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The Pain Of The Business Of Death

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Morgue mortician funeral parlour

A hearse arrives at 6AM on a chilly Wednesday morning in Paulshof, a suburb in the north of Johannesburg; relatives weep as the coffin is carried into the house. At the gate is a red carpet and cars galore. This is no ordinary funeral. It’s the burial of Peter Zulu, the man famous for his son, Gugu Zulu, a racecar driver who died while climbing Mount Kilimanjaro.

There are hundreds here and they have come to mourn at vast expense.

This is one of nearly half a million funerals that happen every year in South Africa alone. The business of death is worth an estimated R9 billion ($700 million).

It is thriving but plagued by the lack of regulation and crookery.

“There’s a lot of fraud that’s going on within the funeral industry. People are registered dead but they are not certified dead,” says Johan Rousseau, Executive Chairman of the Funeral Industry Reformed Association.

There is no standard pricing.

“The industry value hasn’t been even determined by Statistics SA because they only look at a small percentage of funerals and their contribution to the GDP but how can they do that when they don’t have the database,” says Rousseau.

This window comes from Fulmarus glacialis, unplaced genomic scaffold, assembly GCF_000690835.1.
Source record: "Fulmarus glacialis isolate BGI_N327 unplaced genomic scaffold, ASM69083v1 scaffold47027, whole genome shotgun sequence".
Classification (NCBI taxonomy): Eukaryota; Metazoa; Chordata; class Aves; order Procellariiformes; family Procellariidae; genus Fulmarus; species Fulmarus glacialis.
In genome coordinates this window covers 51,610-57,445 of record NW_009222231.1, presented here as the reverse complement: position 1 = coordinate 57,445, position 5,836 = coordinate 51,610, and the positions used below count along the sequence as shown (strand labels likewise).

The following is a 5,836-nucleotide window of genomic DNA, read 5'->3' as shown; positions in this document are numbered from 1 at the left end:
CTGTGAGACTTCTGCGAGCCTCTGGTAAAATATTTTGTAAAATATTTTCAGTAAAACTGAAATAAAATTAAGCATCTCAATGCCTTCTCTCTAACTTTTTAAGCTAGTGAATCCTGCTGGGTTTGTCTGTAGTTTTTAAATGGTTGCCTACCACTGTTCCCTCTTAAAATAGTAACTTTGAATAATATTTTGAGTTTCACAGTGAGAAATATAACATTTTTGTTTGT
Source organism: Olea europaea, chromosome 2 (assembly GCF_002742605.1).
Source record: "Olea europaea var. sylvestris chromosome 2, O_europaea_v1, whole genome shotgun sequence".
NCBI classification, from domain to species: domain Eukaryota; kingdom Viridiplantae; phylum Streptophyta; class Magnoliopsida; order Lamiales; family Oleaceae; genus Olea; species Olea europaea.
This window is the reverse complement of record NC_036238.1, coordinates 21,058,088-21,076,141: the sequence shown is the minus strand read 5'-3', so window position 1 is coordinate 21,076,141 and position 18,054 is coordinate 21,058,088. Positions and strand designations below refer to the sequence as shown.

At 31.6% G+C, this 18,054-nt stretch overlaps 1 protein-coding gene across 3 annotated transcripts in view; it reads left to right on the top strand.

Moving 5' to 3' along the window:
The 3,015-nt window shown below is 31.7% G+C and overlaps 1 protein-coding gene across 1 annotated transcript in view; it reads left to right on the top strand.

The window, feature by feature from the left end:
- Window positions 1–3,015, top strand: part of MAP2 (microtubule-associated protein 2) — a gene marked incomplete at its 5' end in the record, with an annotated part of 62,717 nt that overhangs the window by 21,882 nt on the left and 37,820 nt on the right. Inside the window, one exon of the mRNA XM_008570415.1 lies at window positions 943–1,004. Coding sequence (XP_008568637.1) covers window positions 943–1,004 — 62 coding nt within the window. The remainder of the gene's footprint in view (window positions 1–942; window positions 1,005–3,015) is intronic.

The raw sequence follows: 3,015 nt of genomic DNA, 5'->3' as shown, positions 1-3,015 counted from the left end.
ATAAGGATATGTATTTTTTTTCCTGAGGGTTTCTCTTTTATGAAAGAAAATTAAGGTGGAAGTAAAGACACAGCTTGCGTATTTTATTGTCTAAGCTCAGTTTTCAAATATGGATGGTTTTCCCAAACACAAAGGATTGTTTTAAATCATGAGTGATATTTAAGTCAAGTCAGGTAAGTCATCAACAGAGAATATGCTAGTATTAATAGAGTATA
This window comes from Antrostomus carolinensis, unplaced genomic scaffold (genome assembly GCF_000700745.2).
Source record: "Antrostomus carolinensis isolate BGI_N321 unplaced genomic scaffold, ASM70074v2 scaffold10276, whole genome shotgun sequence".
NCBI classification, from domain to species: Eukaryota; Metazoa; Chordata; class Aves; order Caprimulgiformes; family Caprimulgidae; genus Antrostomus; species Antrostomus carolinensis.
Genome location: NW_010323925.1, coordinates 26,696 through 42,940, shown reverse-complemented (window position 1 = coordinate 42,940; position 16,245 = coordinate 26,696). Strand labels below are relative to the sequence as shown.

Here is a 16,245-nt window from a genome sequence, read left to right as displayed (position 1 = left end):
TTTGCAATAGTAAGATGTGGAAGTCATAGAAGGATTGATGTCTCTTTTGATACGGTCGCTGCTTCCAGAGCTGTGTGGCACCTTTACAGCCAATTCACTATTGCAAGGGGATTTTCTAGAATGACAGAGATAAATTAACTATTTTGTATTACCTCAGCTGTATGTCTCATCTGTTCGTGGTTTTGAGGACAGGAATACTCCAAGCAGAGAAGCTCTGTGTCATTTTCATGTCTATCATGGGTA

“Why do you have to pay R1,500 for a grave site in East London, in the Eastern Cape and pay R400 in Gauteng? It doesn’t make sense to me. The insurance industry is using that unregulated market to sell their products and services, because they don’t have interest rates, by employing a funeral parlour as an agent to do all the work for them. The insurance industry doesn’t invest back into the funeral parlours at all.”

Assisted Dying: Mercy Or Monster?

Rousseau says they want to create regulations that would set a standard and bring in investments to grow the economy, create jobs and assist emerging parlours.

“There are 25,000 parlours in the country, now we have to think how we advance them. We have to look at the laws because it excludes some of these guys from entering the market because they are renting facilities,” he says.

Stockvels are also not regulated.

The Tears And Fears Of Staging Funerals

Morongwa Broodie (Photo by Motlabana Monnakgotla)